Faith got Bruce Vincent through his first encounter with Alzheimer's disease.
He was in ninth grade, his parents long divorced, and his mother was acting odd. Theresa Vincent would light a cigarette, put it down and light another. Or she would answer the phone, lay down the receiver, and forget someone had called.
Around this time, a friend invited Bruce Vincent to join the Royal Rangers, an Evangelical Christian boys organization. Amid his confusion, the teen found tranquility in the camping trips, camaraderie, and prayer.
That faith is now sustaining Vincent through his second experience with Alzheiemr's - his own. At 48, Vincent is the fourth generation of his family to battle a rare inherited form of the disease that strikes people early, usually in their 40s, and claims life about a decade later.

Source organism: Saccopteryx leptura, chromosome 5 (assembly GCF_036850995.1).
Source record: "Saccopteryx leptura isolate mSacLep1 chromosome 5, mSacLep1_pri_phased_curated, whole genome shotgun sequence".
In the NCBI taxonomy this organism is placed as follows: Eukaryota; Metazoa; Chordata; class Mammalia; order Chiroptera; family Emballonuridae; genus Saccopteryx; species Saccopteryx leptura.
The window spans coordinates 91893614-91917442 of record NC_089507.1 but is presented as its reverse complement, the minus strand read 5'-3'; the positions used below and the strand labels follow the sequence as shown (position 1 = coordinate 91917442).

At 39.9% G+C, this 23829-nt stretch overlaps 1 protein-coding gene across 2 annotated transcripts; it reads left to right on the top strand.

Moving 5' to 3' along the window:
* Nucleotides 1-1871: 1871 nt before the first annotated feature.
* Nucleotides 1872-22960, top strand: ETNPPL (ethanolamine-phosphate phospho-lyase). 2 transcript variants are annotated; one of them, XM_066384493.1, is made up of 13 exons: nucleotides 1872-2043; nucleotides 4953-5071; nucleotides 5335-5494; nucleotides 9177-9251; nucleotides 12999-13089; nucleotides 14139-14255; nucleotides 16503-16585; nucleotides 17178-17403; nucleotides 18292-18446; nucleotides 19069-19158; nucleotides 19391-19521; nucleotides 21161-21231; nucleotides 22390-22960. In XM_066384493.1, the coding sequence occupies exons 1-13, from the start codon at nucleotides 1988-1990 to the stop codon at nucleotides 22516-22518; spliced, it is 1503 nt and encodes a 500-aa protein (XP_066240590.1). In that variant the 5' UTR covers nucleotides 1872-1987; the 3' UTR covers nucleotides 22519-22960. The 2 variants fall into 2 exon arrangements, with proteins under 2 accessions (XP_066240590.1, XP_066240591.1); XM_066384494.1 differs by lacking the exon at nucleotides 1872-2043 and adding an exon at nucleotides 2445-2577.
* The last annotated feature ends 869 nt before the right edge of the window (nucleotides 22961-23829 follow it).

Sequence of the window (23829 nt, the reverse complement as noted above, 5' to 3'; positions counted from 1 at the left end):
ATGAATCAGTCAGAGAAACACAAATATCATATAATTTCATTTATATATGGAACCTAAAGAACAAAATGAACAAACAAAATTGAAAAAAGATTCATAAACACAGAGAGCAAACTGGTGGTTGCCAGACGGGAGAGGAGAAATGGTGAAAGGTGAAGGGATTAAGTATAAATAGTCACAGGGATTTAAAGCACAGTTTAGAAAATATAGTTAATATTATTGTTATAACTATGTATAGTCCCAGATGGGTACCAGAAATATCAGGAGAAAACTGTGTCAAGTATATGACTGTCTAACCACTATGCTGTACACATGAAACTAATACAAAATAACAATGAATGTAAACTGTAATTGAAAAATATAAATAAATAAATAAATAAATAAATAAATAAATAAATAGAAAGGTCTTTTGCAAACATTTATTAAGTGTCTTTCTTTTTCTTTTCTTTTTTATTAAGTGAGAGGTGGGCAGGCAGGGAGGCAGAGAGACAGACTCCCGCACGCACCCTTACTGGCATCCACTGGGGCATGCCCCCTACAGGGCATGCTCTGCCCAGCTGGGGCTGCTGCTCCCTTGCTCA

The role of faith in coping with Alzheimer's disease has received little attention and has not been a significant focus of researchers. But that may be changing.
"It's not really talked about that much because everyone feels uncomfortable, and everyone is trying to be politically correct," said Paul Raia, vice president of clinical services for the Massachusetts and New Hampshire chapter of the Alzheimer's Association.
Raia, who counsels families shortly after they receive an Alzheimer's diagnosis, believes acknowledging and talking about spirituality can help. Yet too often, he said, pastors are missing from these early discussions.